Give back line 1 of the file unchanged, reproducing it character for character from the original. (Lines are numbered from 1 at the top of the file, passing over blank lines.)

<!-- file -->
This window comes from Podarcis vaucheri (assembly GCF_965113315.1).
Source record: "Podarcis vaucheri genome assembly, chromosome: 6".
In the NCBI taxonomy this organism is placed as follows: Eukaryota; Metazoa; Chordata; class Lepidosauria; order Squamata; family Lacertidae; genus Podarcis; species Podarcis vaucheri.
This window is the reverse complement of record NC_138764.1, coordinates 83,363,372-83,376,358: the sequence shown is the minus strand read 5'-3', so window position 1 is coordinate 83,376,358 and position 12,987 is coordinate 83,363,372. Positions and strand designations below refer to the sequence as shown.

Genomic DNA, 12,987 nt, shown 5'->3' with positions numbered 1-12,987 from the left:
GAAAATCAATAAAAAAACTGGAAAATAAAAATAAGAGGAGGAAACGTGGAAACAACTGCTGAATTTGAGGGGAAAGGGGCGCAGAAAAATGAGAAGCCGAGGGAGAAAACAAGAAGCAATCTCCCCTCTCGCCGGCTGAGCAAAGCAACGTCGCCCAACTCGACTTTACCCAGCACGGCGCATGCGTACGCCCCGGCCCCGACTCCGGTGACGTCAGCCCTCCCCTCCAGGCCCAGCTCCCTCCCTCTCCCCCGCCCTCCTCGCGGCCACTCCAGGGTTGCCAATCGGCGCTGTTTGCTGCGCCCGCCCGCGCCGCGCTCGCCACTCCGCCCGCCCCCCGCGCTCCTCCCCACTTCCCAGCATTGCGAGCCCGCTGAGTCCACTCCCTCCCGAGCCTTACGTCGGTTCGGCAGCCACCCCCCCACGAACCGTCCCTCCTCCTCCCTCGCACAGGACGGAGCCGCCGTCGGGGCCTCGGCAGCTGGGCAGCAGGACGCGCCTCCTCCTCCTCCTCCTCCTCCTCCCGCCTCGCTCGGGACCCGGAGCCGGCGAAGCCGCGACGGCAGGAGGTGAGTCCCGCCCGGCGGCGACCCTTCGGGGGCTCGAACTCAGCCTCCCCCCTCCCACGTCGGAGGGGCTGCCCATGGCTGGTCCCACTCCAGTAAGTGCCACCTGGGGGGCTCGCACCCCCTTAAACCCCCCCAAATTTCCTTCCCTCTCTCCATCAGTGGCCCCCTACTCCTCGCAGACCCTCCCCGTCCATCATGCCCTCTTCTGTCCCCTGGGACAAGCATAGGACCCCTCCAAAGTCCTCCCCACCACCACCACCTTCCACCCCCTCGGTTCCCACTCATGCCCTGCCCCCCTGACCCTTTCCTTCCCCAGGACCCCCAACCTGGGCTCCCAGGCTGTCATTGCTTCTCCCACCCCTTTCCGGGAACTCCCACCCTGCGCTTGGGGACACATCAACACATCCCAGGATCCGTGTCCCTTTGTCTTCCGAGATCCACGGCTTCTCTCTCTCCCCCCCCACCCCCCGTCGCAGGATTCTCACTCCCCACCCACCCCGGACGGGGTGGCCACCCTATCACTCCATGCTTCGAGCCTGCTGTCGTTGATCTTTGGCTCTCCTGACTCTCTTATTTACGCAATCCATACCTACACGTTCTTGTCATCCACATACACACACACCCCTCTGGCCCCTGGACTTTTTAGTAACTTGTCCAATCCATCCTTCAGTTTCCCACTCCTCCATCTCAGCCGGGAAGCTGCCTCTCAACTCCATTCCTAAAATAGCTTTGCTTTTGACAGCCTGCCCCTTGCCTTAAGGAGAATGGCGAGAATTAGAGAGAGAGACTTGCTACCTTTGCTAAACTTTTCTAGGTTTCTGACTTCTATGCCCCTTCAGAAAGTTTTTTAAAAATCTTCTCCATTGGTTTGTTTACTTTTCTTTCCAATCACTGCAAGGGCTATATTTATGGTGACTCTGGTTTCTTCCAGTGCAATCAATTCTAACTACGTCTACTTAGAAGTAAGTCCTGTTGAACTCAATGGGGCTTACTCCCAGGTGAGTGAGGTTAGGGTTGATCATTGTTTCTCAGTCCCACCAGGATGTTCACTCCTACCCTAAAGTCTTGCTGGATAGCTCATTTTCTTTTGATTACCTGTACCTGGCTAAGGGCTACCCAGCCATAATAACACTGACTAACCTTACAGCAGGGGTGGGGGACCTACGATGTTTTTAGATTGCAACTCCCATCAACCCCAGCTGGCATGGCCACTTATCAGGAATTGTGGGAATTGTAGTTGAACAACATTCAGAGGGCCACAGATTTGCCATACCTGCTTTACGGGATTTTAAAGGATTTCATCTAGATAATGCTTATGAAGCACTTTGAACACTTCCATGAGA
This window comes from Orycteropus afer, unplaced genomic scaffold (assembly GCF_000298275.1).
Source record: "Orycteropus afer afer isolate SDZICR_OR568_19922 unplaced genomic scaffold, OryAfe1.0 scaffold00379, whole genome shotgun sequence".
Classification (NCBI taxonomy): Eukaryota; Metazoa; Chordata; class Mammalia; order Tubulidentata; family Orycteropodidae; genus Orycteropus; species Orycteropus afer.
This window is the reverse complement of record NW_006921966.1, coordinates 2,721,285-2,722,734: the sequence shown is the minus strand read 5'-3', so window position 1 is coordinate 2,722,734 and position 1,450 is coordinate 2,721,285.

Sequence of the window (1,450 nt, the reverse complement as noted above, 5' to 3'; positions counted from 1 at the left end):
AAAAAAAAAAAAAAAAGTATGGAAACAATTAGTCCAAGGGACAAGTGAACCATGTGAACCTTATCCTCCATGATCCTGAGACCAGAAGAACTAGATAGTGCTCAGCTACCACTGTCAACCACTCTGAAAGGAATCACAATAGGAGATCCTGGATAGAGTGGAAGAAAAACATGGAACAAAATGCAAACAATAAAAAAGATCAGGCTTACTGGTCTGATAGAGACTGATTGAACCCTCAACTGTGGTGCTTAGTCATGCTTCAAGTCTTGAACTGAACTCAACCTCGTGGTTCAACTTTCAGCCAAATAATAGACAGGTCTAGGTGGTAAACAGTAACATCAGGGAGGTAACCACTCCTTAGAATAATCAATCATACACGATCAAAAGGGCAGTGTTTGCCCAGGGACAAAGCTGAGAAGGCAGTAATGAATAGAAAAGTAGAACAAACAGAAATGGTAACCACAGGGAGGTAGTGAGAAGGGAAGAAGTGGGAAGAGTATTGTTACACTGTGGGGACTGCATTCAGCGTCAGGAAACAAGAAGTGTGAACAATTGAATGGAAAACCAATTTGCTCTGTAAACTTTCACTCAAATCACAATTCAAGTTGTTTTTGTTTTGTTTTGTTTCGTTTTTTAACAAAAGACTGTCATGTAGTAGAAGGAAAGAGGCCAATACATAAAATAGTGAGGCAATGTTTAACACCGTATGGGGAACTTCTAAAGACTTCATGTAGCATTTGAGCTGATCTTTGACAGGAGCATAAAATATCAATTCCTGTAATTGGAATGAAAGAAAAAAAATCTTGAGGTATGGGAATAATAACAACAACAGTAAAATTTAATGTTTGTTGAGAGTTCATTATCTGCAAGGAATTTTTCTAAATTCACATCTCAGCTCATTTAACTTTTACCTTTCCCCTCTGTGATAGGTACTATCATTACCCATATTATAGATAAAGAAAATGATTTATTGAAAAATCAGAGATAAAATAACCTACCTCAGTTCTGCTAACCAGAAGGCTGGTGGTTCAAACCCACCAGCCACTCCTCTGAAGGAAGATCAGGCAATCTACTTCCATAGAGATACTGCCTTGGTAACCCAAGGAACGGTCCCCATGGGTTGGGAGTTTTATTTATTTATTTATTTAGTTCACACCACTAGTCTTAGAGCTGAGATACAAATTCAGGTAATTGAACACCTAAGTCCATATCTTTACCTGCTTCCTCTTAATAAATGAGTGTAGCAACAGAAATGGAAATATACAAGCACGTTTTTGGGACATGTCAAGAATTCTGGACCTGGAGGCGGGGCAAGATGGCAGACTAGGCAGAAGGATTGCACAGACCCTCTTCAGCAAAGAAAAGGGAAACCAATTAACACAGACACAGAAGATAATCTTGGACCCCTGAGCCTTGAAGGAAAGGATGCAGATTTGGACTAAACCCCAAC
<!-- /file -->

This window comes from Podarcis vaucheri (assembly GCF_965113315.1).